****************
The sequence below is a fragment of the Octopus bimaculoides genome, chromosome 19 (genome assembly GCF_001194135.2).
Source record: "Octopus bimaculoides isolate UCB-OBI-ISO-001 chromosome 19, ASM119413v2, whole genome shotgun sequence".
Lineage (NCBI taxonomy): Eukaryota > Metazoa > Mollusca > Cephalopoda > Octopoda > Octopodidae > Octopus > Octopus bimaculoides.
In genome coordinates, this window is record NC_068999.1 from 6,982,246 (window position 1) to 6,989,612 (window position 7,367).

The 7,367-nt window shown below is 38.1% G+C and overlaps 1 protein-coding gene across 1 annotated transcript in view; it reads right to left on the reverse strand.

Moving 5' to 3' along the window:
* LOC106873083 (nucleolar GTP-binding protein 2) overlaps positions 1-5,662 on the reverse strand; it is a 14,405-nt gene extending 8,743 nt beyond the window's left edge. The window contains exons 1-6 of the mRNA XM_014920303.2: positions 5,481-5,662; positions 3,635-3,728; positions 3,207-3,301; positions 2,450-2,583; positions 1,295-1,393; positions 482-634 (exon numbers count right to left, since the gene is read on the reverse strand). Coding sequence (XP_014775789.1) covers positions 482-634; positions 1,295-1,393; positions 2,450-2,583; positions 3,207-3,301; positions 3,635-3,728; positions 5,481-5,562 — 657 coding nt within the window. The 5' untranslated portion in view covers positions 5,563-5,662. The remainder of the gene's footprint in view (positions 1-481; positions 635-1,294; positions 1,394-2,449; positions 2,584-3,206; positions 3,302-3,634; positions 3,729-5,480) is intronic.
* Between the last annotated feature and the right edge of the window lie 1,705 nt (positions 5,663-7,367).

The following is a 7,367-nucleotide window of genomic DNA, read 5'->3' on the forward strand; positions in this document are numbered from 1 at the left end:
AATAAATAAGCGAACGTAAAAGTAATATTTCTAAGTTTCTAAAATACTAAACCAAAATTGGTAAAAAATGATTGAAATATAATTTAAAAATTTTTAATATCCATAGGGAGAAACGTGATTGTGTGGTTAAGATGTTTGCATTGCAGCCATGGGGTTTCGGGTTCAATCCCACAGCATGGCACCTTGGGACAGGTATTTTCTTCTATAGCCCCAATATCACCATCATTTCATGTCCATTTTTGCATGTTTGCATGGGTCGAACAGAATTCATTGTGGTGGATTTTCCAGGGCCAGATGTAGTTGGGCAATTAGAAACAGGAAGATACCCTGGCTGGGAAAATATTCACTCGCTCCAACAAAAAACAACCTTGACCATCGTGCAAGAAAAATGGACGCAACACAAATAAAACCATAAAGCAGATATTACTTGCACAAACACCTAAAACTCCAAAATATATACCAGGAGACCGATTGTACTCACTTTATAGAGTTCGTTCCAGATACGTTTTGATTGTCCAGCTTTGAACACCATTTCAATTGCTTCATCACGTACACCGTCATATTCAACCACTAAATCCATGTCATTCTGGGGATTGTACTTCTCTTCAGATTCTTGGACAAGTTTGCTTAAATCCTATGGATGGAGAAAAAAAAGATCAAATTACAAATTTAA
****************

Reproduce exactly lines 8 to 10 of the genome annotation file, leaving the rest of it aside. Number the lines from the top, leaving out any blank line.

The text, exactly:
* Between the last annotated feature and the right edge of the window lie 1,705 nt (positions 5,663-7,367).

The following is a 7,367-nucleotide window of genomic DNA, read 5'->3' on the forward strand; positions in this document are numbered from 1 at the left end:
AATAAATAAGCGAACGTAAAAGTAATATTTCTAAGTTTCTAAAATACTAAACCAAAATTGGTAAAAAATGATTGAAATATAATTTAAAAATTTTTAATATCCATAGGGAGAAACGTGATTGTGTGGTTAAGATGTTTGCATTGCAGCCATGGGGTTTCGGGTTCAATCCCACAGCATGGCACCTTGGGACAGGTATTTTCTTCTATAGCCCCAATATCACCATCATTTCATGTCCATTTTTGCATGTTTGCATGGGTCGAACAGAATTCATTGTGGTGGATTTTCCAGGGCCAGATGTAGTTGGGCAATTAGAAACAGGAAGATACCCTGGCTGGGAAAATATTCACTCGCTCCAACAAAAAACAACCTTGACCATCGTGCAAGAAAAATGGACGCAACACAAATAAAACCATAAAGCAGATATTACTTGCACAAACACCTAAAACTCCAAAATATATACCAGGAGACCGATTGTACTCACTTTATAGAGTTCGTTCCAGATACGTTTTGATTGTCCAGCTTTGAACACCATTTCAATTGCTTCATCACGTACACCGTCATATTCAACCACTAAATCCATGTCATTCTGGGGATTGTACTTCTCTTCAGATTCTTGGACAAGTTTGCTTAAATCCTATGGATGGAGAAAAAAAAGATCAAATTACAAATTTAA